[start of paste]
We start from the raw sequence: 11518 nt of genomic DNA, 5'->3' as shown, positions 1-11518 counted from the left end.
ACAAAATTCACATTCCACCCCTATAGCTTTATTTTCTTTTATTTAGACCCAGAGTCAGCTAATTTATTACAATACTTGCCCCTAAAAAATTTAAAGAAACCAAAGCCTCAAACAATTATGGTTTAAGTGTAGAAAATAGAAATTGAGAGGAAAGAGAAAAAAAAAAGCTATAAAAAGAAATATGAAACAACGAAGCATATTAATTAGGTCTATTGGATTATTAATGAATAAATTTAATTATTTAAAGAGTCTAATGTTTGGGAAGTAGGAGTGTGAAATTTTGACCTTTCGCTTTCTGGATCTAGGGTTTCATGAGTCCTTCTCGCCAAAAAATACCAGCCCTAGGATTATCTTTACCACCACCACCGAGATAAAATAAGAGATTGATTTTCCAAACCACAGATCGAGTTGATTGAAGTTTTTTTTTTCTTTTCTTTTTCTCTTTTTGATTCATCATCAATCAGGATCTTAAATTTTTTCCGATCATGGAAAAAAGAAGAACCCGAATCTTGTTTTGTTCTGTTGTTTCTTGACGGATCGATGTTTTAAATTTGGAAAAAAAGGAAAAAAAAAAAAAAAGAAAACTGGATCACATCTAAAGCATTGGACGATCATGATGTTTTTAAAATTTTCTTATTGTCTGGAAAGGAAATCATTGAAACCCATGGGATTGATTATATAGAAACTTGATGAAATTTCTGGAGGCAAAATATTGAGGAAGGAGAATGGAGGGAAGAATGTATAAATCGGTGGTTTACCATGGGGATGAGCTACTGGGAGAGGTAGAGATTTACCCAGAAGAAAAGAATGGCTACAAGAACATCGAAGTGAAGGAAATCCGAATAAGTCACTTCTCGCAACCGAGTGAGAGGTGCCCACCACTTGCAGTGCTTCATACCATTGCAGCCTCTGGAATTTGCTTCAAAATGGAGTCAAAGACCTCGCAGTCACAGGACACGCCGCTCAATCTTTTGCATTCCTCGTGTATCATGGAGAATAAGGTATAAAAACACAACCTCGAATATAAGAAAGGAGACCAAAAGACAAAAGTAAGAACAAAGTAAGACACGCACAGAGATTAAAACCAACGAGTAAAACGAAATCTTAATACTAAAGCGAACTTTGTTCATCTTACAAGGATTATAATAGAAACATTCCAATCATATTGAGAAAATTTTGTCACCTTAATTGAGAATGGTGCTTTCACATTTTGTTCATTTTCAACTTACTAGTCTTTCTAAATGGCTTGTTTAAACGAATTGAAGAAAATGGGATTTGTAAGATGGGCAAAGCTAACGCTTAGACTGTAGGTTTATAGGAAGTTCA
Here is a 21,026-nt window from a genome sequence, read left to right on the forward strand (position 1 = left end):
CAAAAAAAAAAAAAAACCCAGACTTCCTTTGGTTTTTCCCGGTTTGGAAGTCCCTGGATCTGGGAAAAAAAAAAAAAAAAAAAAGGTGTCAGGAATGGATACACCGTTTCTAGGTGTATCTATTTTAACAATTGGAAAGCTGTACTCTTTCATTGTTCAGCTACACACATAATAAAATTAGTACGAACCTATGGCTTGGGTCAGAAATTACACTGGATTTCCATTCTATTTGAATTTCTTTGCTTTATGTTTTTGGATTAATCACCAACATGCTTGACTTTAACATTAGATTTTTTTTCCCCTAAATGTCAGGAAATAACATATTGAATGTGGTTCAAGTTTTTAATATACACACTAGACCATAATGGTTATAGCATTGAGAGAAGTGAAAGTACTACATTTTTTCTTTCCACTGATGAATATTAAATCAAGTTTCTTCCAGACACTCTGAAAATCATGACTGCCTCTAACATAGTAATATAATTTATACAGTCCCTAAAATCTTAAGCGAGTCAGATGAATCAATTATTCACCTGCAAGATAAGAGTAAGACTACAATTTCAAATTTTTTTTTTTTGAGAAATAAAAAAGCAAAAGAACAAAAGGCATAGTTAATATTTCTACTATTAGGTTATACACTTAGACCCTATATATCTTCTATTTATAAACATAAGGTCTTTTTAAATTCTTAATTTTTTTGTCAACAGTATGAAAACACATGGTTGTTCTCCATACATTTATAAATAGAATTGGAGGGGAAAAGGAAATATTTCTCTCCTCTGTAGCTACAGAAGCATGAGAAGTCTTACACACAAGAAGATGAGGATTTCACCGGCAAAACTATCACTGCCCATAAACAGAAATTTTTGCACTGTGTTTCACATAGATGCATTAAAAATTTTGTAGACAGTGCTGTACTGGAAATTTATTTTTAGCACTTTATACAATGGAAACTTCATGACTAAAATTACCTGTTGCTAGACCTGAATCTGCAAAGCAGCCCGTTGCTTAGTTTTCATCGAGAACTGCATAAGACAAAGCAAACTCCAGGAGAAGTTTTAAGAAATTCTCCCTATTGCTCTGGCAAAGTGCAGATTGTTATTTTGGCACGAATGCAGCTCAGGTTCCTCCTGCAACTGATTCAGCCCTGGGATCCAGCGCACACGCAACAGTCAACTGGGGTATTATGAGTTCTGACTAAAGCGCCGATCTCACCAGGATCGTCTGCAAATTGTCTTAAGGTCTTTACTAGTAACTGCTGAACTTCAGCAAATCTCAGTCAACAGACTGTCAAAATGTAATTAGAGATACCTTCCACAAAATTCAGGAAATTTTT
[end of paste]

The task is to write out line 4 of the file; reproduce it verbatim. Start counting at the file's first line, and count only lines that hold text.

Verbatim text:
CAAAAAAAAAAAAAAACCCAGACTTCCTTTGGTTTTTCCCGGTTTGGAAGTCCCTGGATCTGGGAAAAAAAAAAAAAAAAAAAAGGTGTCAGGAATGGATACACCGTTTCTAGGTGTATCTATTTTAACAATTGGAAAGCTGTACTCTTTCATTGTTCAGCTACACACATAATAAAATTAGTACGAACCTATGGCTTGGGTCAGAAATTACACTGGATTTCCATTCTATTTGAATTTCTTTGCTTTATGTTTTTGGATTAATCACCAACATGCTTGACTTTAACATTAGATTTTTTTTCCCCTAAATGTCAGGAAATAACATATTGAATGTGGTTCAAGTTTTTAATATACACACTAGACCATAATGGTTATAGCATTGAGAGAAGTGAAAGTACTACATTTTTTCTTTCCACTGATGAATATTAAATCAAGTTTCTTCCAGACACTCTGAAAATCATGACTGCCTCTAACATAGTAATATAATTTATACAGTCCCTAAAATCTTAAGCGAGTCAGATGAATCAATTATTCACCTGCAAGATAAGAGTAAGACTACAATTTCAAATTTTTTTTTTTTGAGAAATAAAAAAGCAAAAGAACAAAAGGCATAGTTAATATTTCTACTATTAGGTTATACACTTAGACCCTATATATCTTCTATTTATAAACATAAGGTCTTTTTAAATTCTTAATTTTTTTGTCAACAGTATGAAAACACATGGTTGTTCTCCATACATTTATAAATAGAATTGGAGGGGAAAAGGAAATATTTCTCTCCTCTGTAGCTACAGAAGCATGAGAAGTCTTACACACAAGAAGATGAGGATTTCACCGGCAAAACTATCACTGCCCATAAACAGAAATTTTTGCACTGTGTTTCACATAGATGCATTAAAAATTTTGTAGACAGTGCTGTACTGGAAATTTATTTTTAGCACTTTATACAATGGAAACTTCATGACTAAAATTACCTGTTGCTAGACCTGAATCTGCAAAGCAGCCCGTTGCTTAGTTTTCATCGAGAACTGCATAAGACAAAGCAAACTCCAGGAGAAGTTTTAAGAAATTCTCCCTATTGCTCTGGCAAAGTGCAGATTGTTATTTTGGCACGAATGCAGCTCAGGTTCCTCCTGCAACTGATTCAGCCCTGGGATCCAGCGCACACGCAACAGTCAACTGGGGTATTATGAGTTCTGACTAAAGCGCCGATCTCACCAGGATCGTCTGCAAATTGTCTTAAGGTCTTTACTAGTAACTGCTGAACTTCAGCAAATCTCAGTCAACAGACTGTCAAAATGTAATTAGAGATACCTTCCACAAAATTCAGGAAATTTTT